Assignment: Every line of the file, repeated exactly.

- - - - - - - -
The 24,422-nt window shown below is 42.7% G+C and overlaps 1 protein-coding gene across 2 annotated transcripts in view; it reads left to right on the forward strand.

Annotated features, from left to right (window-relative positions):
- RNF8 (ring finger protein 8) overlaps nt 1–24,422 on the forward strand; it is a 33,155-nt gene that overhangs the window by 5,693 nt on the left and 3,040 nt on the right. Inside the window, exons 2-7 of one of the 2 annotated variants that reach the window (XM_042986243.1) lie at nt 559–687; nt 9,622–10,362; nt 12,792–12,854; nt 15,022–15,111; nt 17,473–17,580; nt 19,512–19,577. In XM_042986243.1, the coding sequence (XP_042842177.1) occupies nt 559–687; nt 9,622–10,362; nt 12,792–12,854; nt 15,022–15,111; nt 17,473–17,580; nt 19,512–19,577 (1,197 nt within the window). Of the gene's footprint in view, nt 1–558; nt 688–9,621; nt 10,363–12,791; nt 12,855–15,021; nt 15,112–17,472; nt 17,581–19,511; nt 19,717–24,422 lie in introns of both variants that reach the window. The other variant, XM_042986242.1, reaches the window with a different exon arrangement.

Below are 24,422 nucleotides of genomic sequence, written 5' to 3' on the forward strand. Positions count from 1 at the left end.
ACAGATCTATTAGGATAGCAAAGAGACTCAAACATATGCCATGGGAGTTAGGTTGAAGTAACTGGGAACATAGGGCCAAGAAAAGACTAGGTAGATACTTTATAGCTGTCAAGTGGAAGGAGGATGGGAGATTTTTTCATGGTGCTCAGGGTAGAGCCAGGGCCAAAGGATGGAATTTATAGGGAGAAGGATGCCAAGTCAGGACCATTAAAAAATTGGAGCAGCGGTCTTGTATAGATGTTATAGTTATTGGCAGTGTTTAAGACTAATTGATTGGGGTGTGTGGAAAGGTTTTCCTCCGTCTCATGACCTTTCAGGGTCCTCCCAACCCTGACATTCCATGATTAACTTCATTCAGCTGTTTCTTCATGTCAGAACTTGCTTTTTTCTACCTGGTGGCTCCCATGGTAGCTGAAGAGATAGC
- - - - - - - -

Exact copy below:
The 24,422-nt window shown below is 42.7% G+C and overlaps 1 protein-coding gene across 2 annotated transcripts in view; it reads left to right on the forward strand.

Annotated features, from left to right (window-relative positions):
- RNF8 (ring finger protein 8) overlaps nt 1–24,422 on the forward strand; it is a 33,155-nt gene that overhangs the window by 5,693 nt on the left and 3,040 nt on the right. Inside the window, exons 2-7 of one of the 2 annotated variants that reach the window (XM_042986243.1) lie at nt 559–687; nt 9,622–10,362; nt 12,792–12,854; nt 15,022–15,111; nt 17,473–17,580; nt 19,512–19,577. In XM_042986243.1, the coding sequence (XP_042842177.1) occupies nt 559–687; nt 9,622–10,362; nt 12,792–12,854; nt 15,022–15,111; nt 17,473–17,580; nt 19,512–19,577 (1,197 nt within the window). Of the gene's footprint in view, nt 1–558; nt 688–9,621; nt 10,363–12,791; nt 12,855–15,021; nt 15,112–17,472; nt 17,581–19,511; nt 19,717–24,422 lie in introns of both variants that reach the window. The other variant, XM_042986242.1, reaches the window with a different exon arrangement.

Below are 24,422 nucleotides of genomic sequence, written 5' to 3' on the forward strand. Positions count from 1 at the left end.
ACAGATCTATTAGGATAGCAAAGAGACTCAAACATATGCCATGGGAGTTAGGTTGAAGTAACTGGGAACATAGGGCCAAGAAAAGACTAGGTAGATACTTTATAGCTGTCAAGTGGAAGGAGGATGGGAGATTTTTTCATGGTGCTCAGGGTAGAGCCAGGGCCAAAGGATGGAATTTATAGGGAGAAGGATGCCAAGTCAGGACCATTAAAAAATTGGAGCAGCGGTCTTGTATAGATGTTATAGTTATTGGCAGTGTTTAAGACTAATTGATTGGGGTGTGTGGAAAGGTTTTCCTCCGTCTCATGACCTTTCAGGGTCCTCCCAACCCTGACATTCCATGATTAACTTCATTCAGCTGTTTCTTCATGTCAGAACTTGCTTTTTTCTACCTGGTGGCTCCCATGGTAGCTGAAGAGATAGC